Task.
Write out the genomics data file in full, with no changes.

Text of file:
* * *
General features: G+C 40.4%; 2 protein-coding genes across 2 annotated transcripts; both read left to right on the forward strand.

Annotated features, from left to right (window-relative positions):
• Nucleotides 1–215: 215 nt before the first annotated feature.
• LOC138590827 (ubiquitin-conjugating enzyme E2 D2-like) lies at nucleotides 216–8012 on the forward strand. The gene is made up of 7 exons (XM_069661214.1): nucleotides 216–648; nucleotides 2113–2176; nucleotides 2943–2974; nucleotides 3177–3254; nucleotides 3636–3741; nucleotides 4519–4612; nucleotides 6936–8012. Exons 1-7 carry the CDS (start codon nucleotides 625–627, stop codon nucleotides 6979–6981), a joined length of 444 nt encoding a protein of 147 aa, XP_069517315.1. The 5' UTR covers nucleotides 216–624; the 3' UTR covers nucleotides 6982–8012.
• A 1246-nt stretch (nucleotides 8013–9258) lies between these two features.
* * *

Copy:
General features: G+C 40.4%; 2 protein-coding genes across 2 annotated transcripts; both read left to right on the forward strand.

Annotated features, from left to right (window-relative positions):
• Nucleotides 1–215: 215 nt before the first annotated feature.
• LOC138590827 (ubiquitin-conjugating enzyme E2 D2-like) lies at nucleotides 216–8012 on the forward strand. The gene is made up of 7 exons (XM_069661214.1): nucleotides 216–648; nucleotides 2113–2176; nucleotides 2943–2974; nucleotides 3177–3254; nucleotides 3636–3741; nucleotides 4519–4612; nucleotides 6936–8012. Exons 1-7 carry the CDS (start codon nucleotides 625–627, stop codon nucleotides 6979–6981), a joined length of 444 nt encoding a protein of 147 aa, XP_069517315.1. The 5' UTR covers nucleotides 216–624; the 3' UTR covers nucleotides 6982–8012.
• A 1246-nt stretch (nucleotides 8013–9258) lies between these two features.